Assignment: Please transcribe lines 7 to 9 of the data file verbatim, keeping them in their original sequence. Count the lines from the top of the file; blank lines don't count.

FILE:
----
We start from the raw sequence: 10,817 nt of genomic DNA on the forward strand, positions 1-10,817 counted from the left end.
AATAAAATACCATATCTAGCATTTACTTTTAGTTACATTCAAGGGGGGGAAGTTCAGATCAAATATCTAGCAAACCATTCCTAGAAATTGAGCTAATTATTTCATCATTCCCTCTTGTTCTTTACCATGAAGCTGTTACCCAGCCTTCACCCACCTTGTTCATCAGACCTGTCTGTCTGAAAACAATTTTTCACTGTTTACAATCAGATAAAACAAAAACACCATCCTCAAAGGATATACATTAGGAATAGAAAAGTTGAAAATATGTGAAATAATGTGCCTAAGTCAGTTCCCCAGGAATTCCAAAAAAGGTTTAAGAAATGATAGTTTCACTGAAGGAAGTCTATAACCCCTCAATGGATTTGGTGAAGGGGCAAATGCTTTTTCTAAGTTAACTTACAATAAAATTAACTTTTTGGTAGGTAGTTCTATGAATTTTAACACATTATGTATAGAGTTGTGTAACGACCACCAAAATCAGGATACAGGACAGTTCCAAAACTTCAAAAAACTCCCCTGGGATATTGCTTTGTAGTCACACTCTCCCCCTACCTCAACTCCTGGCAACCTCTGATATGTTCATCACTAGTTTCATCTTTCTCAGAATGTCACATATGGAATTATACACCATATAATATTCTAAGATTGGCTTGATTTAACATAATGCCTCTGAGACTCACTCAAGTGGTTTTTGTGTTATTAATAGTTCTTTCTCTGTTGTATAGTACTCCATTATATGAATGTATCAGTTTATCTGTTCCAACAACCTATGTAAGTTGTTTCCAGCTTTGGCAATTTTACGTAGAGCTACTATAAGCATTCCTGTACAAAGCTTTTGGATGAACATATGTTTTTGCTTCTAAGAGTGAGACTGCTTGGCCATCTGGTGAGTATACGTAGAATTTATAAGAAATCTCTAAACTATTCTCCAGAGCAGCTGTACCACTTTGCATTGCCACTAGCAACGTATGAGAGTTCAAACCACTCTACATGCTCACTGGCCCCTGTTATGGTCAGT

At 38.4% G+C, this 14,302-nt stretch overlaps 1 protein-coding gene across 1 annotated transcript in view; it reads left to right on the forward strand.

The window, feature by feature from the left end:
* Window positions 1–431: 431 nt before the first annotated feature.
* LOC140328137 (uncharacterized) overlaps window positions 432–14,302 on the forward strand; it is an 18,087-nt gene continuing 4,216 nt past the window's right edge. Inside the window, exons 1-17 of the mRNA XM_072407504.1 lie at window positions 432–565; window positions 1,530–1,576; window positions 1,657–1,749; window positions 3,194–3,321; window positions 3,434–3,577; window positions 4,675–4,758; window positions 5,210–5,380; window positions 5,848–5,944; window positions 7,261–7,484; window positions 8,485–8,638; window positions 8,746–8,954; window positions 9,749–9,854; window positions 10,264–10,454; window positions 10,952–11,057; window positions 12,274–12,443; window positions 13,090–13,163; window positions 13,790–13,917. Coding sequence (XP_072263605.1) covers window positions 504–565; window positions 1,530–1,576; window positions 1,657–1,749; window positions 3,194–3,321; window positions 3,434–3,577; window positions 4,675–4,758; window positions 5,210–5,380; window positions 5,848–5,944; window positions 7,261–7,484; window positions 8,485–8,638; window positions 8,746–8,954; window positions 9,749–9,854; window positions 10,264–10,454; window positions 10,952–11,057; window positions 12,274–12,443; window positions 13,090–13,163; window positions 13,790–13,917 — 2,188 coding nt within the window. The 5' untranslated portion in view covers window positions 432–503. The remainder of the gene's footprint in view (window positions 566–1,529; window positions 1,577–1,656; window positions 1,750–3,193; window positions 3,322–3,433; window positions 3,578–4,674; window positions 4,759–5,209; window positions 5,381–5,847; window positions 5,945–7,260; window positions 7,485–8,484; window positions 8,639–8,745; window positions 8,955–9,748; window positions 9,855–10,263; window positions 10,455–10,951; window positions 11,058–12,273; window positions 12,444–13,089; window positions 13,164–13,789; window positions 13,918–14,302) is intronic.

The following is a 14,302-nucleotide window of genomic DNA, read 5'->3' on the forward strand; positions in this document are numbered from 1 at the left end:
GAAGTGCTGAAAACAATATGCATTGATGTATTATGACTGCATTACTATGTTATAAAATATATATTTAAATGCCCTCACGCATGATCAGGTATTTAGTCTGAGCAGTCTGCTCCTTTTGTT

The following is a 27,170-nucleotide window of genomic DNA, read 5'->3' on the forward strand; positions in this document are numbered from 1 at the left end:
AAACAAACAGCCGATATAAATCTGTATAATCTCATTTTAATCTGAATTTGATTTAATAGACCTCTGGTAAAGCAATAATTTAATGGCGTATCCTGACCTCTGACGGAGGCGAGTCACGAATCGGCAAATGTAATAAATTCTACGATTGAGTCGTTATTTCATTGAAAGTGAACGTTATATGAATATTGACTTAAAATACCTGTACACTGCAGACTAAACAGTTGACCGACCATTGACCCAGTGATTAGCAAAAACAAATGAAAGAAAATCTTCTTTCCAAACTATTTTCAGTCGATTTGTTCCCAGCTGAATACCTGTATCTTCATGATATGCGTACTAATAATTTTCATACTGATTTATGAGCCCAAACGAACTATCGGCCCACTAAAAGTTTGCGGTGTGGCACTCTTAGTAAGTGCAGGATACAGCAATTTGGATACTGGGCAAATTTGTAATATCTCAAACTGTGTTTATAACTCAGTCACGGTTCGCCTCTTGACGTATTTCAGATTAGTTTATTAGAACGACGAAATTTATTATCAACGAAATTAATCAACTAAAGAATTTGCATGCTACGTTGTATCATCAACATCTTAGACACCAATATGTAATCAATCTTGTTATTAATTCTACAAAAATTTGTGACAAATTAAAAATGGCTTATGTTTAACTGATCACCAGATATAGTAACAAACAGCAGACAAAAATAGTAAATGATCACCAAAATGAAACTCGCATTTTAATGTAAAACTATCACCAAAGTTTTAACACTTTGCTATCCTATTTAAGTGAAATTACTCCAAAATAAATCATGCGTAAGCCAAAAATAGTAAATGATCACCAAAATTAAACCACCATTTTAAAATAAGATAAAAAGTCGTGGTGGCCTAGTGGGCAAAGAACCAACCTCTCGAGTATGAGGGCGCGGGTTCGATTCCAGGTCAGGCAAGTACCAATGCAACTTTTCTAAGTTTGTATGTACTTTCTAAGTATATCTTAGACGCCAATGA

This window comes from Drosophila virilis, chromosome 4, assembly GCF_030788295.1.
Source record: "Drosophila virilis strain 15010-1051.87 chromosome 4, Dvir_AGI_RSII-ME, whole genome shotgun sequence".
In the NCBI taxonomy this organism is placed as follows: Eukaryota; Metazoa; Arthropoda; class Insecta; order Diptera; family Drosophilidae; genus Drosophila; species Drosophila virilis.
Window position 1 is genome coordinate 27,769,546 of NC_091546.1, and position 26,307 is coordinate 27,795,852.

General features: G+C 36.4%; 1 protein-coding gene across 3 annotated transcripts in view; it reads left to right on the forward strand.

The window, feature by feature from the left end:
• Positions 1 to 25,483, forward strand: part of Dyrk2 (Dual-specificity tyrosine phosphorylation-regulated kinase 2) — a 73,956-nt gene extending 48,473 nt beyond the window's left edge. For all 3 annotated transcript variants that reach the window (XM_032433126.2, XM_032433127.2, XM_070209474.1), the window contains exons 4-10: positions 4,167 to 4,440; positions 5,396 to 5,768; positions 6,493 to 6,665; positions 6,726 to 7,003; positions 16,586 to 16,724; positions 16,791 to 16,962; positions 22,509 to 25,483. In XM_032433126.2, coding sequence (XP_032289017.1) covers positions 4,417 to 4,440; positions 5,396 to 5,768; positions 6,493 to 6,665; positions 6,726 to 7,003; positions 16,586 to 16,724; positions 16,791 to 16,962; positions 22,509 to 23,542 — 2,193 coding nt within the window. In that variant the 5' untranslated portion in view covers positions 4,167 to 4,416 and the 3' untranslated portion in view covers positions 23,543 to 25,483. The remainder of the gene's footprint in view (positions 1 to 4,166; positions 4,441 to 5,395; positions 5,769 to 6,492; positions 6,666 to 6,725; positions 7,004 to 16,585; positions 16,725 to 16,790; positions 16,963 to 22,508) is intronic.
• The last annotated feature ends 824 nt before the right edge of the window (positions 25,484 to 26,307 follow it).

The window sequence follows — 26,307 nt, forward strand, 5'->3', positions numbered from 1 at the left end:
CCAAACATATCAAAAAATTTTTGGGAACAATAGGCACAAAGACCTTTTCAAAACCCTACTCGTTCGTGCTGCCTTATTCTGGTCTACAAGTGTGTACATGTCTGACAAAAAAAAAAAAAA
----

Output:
The following is a 14,302-nucleotide window of genomic DNA, read 5'->3' on the forward strand; positions in this document are numbered from 1 at the left end:
GAAGTGCTGAAAACAATATGCATTGATGTATTATGACTGCATTACTATGTTATAAAATATATATTTAAATGCCCTCACGCATGATCAGGTATTTAGTCTGAGCAGTCTGCTCCTTTTGTT

The following is a 27,170-nucleotide window of genomic DNA, read 5'->3' on the forward strand; positions in this document are numbered from 1 at the left end: